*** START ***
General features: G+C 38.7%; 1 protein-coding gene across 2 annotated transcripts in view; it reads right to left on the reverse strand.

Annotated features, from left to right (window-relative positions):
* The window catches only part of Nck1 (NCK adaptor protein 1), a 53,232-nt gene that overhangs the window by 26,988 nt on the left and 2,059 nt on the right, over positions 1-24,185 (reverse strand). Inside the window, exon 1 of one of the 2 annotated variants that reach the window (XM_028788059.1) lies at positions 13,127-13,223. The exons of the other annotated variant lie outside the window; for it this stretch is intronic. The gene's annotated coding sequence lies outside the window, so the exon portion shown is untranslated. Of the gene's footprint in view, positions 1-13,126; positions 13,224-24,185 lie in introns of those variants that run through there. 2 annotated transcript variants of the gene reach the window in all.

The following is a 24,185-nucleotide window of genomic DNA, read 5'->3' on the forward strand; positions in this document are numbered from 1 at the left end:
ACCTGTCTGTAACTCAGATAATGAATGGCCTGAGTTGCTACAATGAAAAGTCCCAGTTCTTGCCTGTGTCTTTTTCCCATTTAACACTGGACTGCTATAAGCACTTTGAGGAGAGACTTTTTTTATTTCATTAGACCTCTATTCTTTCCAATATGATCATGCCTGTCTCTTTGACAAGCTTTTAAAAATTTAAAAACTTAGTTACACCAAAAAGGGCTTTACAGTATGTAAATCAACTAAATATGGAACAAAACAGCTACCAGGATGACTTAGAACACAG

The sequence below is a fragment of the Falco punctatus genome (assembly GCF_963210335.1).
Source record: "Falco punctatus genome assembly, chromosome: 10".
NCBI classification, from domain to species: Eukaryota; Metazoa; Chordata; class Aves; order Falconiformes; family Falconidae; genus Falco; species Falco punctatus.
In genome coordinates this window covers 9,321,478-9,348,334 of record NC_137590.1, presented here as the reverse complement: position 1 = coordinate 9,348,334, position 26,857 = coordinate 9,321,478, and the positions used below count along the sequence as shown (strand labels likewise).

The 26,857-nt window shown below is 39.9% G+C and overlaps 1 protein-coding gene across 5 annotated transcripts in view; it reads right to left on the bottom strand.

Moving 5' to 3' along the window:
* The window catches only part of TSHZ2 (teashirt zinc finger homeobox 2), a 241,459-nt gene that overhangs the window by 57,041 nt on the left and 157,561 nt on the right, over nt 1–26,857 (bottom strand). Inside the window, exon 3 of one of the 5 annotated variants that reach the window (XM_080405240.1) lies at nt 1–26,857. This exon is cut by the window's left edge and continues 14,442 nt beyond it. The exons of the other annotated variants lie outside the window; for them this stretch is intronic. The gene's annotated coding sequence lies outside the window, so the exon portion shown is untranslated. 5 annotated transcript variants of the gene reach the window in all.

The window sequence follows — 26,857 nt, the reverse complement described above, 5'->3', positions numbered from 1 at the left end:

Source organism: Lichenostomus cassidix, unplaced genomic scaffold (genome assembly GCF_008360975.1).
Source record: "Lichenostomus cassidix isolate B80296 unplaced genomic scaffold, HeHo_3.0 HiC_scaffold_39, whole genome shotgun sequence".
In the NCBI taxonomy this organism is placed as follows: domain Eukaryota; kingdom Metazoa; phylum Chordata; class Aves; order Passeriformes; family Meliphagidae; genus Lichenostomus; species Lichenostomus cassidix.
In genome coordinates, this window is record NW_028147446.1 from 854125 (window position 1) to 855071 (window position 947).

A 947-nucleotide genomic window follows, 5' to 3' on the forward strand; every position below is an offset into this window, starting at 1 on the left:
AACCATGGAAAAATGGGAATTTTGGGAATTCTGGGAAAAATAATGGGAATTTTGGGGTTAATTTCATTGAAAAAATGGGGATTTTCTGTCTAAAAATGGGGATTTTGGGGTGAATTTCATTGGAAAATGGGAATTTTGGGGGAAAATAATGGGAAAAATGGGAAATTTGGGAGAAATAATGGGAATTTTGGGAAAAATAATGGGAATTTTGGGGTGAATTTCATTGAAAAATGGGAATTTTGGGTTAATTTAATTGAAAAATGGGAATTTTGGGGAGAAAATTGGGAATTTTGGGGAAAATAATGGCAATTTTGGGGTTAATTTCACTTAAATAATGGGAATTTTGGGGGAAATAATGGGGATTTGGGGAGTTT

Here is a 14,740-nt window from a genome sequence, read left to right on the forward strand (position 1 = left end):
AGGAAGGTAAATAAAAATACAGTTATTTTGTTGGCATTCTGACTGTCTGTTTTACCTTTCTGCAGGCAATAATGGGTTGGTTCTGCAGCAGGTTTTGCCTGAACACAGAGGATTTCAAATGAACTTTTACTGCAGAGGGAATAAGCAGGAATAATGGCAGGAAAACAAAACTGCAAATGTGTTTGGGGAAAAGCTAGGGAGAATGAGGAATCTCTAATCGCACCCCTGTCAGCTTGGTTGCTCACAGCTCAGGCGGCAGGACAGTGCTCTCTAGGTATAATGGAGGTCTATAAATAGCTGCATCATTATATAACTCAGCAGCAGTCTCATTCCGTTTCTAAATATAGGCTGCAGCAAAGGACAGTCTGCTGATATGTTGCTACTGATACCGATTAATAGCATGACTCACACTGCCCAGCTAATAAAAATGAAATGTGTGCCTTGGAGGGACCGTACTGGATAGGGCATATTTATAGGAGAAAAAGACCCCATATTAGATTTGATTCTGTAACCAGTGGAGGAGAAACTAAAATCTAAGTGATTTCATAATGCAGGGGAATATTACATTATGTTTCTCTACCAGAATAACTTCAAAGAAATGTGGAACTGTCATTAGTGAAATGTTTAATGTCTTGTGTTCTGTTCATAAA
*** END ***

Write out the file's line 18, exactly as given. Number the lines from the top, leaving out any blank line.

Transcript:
A 947-nucleotide genomic window follows, 5' to 3' on the forward strand; every position below is an offset into this window, starting at 1 on the left: